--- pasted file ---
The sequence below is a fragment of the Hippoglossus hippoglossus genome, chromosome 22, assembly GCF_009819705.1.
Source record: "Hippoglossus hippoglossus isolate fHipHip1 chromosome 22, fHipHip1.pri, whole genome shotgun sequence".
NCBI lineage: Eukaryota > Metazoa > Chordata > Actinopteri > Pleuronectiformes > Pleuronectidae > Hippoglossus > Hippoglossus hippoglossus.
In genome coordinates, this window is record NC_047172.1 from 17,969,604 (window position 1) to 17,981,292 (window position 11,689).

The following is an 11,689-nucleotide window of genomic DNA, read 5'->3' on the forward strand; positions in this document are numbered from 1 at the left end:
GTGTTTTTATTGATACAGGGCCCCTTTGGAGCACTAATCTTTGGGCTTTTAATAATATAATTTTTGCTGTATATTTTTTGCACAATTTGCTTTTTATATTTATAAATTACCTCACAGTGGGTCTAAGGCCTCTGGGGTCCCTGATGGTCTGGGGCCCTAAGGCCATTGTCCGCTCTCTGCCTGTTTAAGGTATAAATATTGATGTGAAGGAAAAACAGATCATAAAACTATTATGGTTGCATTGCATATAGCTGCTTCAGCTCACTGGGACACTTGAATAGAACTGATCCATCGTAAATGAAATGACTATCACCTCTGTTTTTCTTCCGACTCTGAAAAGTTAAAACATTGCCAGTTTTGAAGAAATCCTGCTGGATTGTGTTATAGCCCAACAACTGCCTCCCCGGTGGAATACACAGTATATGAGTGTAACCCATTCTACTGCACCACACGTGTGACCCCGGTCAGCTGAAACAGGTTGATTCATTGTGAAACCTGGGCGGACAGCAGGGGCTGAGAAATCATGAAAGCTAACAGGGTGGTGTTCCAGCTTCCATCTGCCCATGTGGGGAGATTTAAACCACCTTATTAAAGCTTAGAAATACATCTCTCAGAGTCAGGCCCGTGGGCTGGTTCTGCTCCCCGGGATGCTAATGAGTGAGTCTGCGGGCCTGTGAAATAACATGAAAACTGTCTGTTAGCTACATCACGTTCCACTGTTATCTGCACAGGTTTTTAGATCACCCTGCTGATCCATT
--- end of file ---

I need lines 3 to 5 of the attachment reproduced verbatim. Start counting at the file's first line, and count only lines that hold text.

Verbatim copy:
NCBI lineage: Eukaryota > Metazoa > Chordata > Actinopteri > Pleuronectiformes > Pleuronectidae > Hippoglossus > Hippoglossus hippoglossus.
In genome coordinates, this window is record NC_047172.1 from 17,969,604 (window position 1) to 17,981,292 (window position 11,689).

The following is an 11,689-nucleotide window of genomic DNA, read 5'->3' on the forward strand; positions in this document are numbered from 1 at the left end: